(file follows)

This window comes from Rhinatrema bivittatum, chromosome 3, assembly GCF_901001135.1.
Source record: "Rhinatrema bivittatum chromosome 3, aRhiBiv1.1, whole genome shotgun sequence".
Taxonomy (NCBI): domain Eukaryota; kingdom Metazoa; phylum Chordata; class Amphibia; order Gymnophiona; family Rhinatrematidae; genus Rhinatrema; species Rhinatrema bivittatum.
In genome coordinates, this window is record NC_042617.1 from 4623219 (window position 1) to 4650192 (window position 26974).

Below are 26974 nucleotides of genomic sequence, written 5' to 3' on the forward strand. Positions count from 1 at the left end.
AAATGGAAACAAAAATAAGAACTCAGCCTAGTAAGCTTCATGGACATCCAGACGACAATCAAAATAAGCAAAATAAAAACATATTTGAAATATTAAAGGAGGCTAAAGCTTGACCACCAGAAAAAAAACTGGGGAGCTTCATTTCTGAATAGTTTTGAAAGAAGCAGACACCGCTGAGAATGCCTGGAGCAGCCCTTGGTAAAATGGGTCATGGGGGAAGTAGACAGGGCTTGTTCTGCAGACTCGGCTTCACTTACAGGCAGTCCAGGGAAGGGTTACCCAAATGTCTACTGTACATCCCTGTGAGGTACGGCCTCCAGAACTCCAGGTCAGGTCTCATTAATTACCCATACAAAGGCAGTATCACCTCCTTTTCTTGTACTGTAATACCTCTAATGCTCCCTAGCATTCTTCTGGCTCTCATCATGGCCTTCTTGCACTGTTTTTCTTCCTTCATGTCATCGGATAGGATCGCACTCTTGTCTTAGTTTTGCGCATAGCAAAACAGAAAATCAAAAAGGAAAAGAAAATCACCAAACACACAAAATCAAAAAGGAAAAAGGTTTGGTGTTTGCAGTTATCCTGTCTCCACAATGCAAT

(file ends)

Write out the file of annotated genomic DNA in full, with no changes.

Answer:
This window comes from Rhinatrema bivittatum, chromosome 3, assembly GCF_901001135.1.
Source record: "Rhinatrema bivittatum chromosome 3, aRhiBiv1.1, whole genome shotgun sequence".
Taxonomy (NCBI): domain Eukaryota; kingdom Metazoa; phylum Chordata; class Amphibia; order Gymnophiona; family Rhinatrematidae; genus Rhinatrema; species Rhinatrema bivittatum.
In genome coordinates, this window is record NC_042617.1 from 4623219 (window position 1) to 4650192 (window position 26974).

Below are 26974 nucleotides of genomic sequence, written 5' to 3' on the forward strand. Positions count from 1 at the left end.
AAATGGAAACAAAAATAAGAACTCAGCCTAGTAAGCTTCATGGACATCCAGACGACAATCAAAATAAGCAAAATAAAAACATATTTGAAATATTAAAGGAGGCTAAAGCTTGACCACCAGAAAAAAAACTGGGGAGCTTCATTTCTGAATAGTTTTGAAAGAAGCAGACACCGCTGAGAATGCCTGGAGCAGCCCTTGGTAAAATGGGTCATGGGGGAAGTAGACAGGGCTTGTTCTGCAGACTCGGCTTCACTTACAGGCAGTCCAGGGAAGGGTTACCCAAATGTCTACTGTACATCCCTGTGAGGTACGGCCTCCAGAACTCCAGGTCAGGTCTCATTAATTACCCATACAAAGGCAGTATCACCTCCTTTTCTTGTACTGTAATACCTCTAATGCTCCCTAGCATTCTTCTGGCTCTCATCATGGCCTTCTTGCACTGTTTTTCTTCCTTCATGTCATCGGATAGGATCGCACTCTTGTCTTAGTTTTGCGCATAGCAAAACAGAAAATCAAAAAGGAAAAGAAAATCACCAAACACACAAAATCAAAAAGGAAAAAGGTTTGGTGTTTGCAGTTATCCTGTCTCCACAATGCAAT